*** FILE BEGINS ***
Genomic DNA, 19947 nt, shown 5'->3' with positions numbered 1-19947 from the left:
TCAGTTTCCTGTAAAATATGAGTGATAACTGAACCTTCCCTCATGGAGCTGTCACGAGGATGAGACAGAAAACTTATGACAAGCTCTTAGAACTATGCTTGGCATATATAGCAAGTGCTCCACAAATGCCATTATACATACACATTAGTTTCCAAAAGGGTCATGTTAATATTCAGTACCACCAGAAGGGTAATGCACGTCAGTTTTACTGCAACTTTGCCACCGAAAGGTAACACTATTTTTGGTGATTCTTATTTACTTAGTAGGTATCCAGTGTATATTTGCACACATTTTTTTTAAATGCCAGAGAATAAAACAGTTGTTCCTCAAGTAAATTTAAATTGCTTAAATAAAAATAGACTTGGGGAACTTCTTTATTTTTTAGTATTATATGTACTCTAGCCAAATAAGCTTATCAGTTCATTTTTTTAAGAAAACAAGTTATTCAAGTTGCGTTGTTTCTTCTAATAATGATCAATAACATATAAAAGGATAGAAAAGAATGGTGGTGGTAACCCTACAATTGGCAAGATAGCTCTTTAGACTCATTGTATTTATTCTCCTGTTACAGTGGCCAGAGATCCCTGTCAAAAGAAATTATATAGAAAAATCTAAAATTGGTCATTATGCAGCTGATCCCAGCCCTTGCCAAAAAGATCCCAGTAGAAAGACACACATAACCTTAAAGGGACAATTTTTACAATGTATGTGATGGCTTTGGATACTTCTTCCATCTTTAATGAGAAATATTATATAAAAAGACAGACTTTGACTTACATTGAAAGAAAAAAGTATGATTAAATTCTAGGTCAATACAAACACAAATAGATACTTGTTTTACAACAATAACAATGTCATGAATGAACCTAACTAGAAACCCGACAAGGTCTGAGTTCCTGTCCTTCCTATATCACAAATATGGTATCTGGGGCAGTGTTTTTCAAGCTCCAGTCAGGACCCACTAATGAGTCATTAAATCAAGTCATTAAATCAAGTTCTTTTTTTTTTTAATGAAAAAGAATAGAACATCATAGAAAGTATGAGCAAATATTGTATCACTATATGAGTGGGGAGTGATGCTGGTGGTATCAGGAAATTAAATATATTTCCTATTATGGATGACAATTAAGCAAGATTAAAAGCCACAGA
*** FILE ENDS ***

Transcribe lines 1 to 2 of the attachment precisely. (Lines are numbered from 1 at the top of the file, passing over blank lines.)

Genomic DNA, 19947 nt, shown 5'->3' with positions numbered 1-19947 from the left:
TCAGTTTCCTGTAAAATATGAGTGATAACTGAACCTTCCCTCATGGAGCTGTCACGAGGATGAGACAGAAAACTTATGACAAGCTCTTAGAACTATGCTTGGCATATATAGCAAGTGCTCCACAAATGCCATTATACATACACATTAGTTTCCAAAAGGGTCATGTTAATATTCAGTACCACCAGAAGGGTAATGCACGTCAGTTTTACTGCAACTTTGCCACCGAAAGGTAACACTATTTTTGGTGATTCTTATTTACTTAGTAGGTATCCAGTGTATATTTGCACACATTTTTTTTAAATGCCAGAGAATAAAACAGTTGTTCCTCAAGTAAATTTAAATTGCTTAAATAAAAATAGACTTGGGGAACTTCTTTATTTTTTAGTATTATATGTACTCTAGCCAAATAAGCTTATCAGTTCATTTTTTTAAGAAAACAAGTTATTCAAGTTGCGTTGTTTCTTCTAATAATGATCAATAACATATAAAAGGATAGAAAAGAATGGTGGTGGTAACCCTACAATTGGCAAGATAGCTCTTTAGACTCATTGTATTTATTCTCCTGTTACAGTGGCCAGAGATCCCTGTCAAAAGAAATTATATAGAAAAATCTAAAATTGGTCATTATGCAGCTGATCCCAGCCCTTGCCAAAAAGATCCCAGTAGAAAGACACACATAACCTTAAAGGGACAATTTTTACAATGTATGTGATGGCTTTGGATACTTCTTCCATCTTTAATGAGAAATATTATATAAAAAGACAGACTTTGACTTACATTGAAAGAAAAAAGTATGATTAAATTCTAGGTCAATACAAACACAAATAGATACTTGTTTTACAACAATAACAATGTCATGAATGAACCTAACTAGAAACCCGACAAGGTCTGAGTTCCTGTCCTTCCTATATCACAAATATGGTATCTGGGGCAGTGTTTTTCAAGCTCCAGTCAGGACCCACTAATGAGTCATTAAATCAAGTCATTAAATCAAGTTCTTTTTTTTTTTAATGAAAAAGAATAGAACATCATAGAAAGTATGAGCAAATATTGTATCACTATATGAGTGGGGAGTGATGCTGGTGGTATCAGGAAATTAAATATATTTCCTATTATGGATGACAATTAAGCAAGATTAAAAGCCACAGA